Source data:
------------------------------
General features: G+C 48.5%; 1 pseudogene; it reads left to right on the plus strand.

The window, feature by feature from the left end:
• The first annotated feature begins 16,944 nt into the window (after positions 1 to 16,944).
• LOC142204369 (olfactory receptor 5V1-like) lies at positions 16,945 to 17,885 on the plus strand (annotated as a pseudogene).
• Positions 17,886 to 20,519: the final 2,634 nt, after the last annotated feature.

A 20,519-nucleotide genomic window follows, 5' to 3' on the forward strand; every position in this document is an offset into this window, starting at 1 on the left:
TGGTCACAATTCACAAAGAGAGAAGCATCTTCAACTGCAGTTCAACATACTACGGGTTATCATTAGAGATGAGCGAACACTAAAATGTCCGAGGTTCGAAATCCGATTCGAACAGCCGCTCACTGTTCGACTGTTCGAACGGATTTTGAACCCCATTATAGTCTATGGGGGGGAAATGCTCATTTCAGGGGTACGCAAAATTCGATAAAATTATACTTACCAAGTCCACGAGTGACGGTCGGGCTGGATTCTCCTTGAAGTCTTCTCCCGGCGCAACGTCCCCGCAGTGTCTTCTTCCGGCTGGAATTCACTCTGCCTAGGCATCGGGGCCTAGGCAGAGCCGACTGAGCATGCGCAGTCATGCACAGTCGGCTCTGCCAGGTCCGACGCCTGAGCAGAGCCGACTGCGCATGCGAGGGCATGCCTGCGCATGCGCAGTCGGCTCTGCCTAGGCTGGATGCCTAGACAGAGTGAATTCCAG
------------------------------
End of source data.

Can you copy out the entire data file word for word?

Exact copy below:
General features: G+C 48.5%; 1 pseudogene; it reads left to right on the plus strand.

The window, feature by feature from the left end:
• The first annotated feature begins 16,944 nt into the window (after positions 1 to 16,944).
• LOC142204369 (olfactory receptor 5V1-like) lies at positions 16,945 to 17,885 on the plus strand (annotated as a pseudogene).
• Positions 17,886 to 20,519: the final 2,634 nt, after the last annotated feature.

A 20,519-nucleotide genomic window follows, 5' to 3' on the forward strand; every position in this document is an offset into this window, starting at 1 on the left:
TGGTCACAATTCACAAAGAGAGAAGCATCTTCAACTGCAGTTCAACATACTACGGGTTATCATTAGAGATGAGCGAACACTAAAATGTCCGAGGTTCGAAATCCGATTCGAACAGCCGCTCACTGTTCGACTGTTCGAACGGATTTTGAACCCCATTATAGTCTATGGGGGGGAAATGCTCATTTCAGGGGTACGCAAAATTCGATAAAATTATACTTACCAAGTCCACGAGTGACGGTCGGGCTGGATTCTCCTTGAAGTCTTCTCCCGGCGCAACGTCCCCGCAGTGTCTTCTTCCGGCTGGAATTCACTCTGCCTAGGCATCGGGGCCTAGGCAGAGCCGACTGAGCATGCGCAGTCATGCACAGTCGGCTCTGCCAGGTCCGACGCCTGAGCAGAGCCGACTGCGCATGCGAGGGCATGCCTGCGCATGCGCAGTCGGCTCTGCCTAGGCTGGATGCCTAGACAGAGTGAATTCCAG